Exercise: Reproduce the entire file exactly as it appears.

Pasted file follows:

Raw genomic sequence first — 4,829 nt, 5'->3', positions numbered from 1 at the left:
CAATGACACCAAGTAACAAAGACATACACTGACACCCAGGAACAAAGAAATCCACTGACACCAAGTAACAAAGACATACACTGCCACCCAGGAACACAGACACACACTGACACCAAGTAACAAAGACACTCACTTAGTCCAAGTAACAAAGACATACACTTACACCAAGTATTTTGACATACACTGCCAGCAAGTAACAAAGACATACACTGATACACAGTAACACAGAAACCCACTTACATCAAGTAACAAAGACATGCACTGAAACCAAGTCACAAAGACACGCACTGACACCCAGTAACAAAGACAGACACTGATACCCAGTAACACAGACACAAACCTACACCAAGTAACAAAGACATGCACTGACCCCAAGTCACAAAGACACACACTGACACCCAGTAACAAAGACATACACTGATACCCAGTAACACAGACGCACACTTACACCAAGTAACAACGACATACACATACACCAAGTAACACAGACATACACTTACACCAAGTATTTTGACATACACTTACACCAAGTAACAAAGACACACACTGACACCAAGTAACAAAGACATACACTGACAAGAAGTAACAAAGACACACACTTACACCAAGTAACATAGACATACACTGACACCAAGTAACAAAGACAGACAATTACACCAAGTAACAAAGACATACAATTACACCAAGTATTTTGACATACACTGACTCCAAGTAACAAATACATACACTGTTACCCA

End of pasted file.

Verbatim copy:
Raw genomic sequence first — 4,829 nt, 5'->3', positions numbered from 1 at the left:
CAATGACACCAAGTAACAAAGACATACACTGACACCCAGGAACAAAGAAATCCACTGACACCAAGTAACAAAGACATACACTGCCACCCAGGAACACAGACACACACTGACACCAAGTAACAAAGACACTCACTTAGTCCAAGTAACAAAGACATACACTTACACCAAGTATTTTGACATACACTGCCAGCAAGTAACAAAGACATACACTGATACACAGTAACACAGAAACCCACTTACATCAAGTAACAAAGACATGCACTGAAACCAAGTCACAAAGACACGCACTGACACCCAGTAACAAAGACAGACACTGATACCCAGTAACACAGACACAAACCTACACCAAGTAACAAAGACATGCACTGACCCCAAGTCACAAAGACACACACTGACACCCAGTAACAAAGACATACACTGATACCCAGTAACACAGACGCACACTTACACCAAGTAACAACGACATACACATACACCAAGTAACACAGACATACACTTACACCAAGTATTTTGACATACACTTACACCAAGTAACAAAGACACACACTGACACCAAGTAACAAAGACATACACTGACAAGAAGTAACAAAGACACACACTTACACCAAGTAACATAGACATACACTGACACCAAGTAACAAAGACAGACAATTACACCAAGTAACAAAGACATACAATTACACCAAGTATTTTGACATACACTGACTCCAAGTAACAAATACATACACTGTTACCCA